The top lawmaker in the General Assembly said lawmakers are not waiting for a court to rule in a lawsuit seeking to stop Gov. Chris Christie from dramatically slashing the state's contribution to the public employee pension system. Assembly Speaker Vinnie Prieto insisted the legislature is moving forward in an effort to produce a balanced budget for Fiscal Year 2015 by the midnight June 30 deadline.

NJ Assembly Speaker Vinnie Prieto (David Matthau, Townsquare Media NJ)

"The budget is a work in progress," said Prieto (D-Secaucus). "Everything is on the table, as always, and then we'll see where we are. Difficult times we're facing right now."

According to Christie, everything is not on the table. During his monthly appearance on Townsquare Media's Ask The Governor program Monday night, he vowed he would not hike taxes. Several influential Democratic lawmakers have suggested increasing taxes on the state's wealthiest residents.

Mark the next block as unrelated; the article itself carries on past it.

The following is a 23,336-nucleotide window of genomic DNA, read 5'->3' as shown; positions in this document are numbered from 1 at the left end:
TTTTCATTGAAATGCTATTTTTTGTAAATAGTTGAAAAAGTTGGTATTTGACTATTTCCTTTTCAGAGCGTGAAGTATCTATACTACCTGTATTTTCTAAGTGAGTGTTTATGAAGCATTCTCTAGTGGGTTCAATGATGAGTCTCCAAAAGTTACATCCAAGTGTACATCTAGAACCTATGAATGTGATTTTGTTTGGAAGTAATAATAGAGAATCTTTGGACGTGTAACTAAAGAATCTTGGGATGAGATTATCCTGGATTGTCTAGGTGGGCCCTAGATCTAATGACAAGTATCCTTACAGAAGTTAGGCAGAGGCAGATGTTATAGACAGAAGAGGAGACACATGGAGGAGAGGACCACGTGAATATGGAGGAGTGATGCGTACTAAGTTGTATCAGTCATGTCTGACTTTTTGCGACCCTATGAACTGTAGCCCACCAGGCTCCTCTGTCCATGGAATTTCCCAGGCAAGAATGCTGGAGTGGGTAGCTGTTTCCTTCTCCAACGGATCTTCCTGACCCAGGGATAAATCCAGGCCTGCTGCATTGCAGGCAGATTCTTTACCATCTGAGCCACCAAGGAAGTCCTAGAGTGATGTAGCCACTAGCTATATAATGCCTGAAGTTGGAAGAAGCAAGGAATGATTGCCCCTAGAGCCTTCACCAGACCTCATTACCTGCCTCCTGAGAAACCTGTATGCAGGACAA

"Obviously, we're trying to look under every rock to see what we do with this next budget," Prieto said. "We have to move forward and plan for what Fiscal Year 15's budget is going to be, and we're looking at every angle that we can."

On June 25, a New Jersey court will hear arguments in the pension payment lawsuit. The state was supposed to contribute $1.6 billion, but Christie now plans to pay in $696 million. If the court rules against Christie, it could put this year's budget out of balance and impact the budget that begins July 1. On Monday, the governor said regardless of the court ruling, there will be no government shutdown.

"A trial court decision is not going to close down the New Jersey government," Christie said. "We would proceed to pass a budget and continue to appeal."

If Christie is unsuccessful in defending his position in court, the Fiscal Year 2015 will be retooled. Next fiscal year's payment was to be $2.25 billion, but the governor says he'll contribute $681 million. Earlier this month, Christie said there is no "Plan B" if a judge rules against him in the pension payment case. He repeated that Monday.

"There are no alternatives," Christie said. "Nor have you seen, since I came out with what I said after the budget problem was announced, have you seen any alternatives proposed by the other side."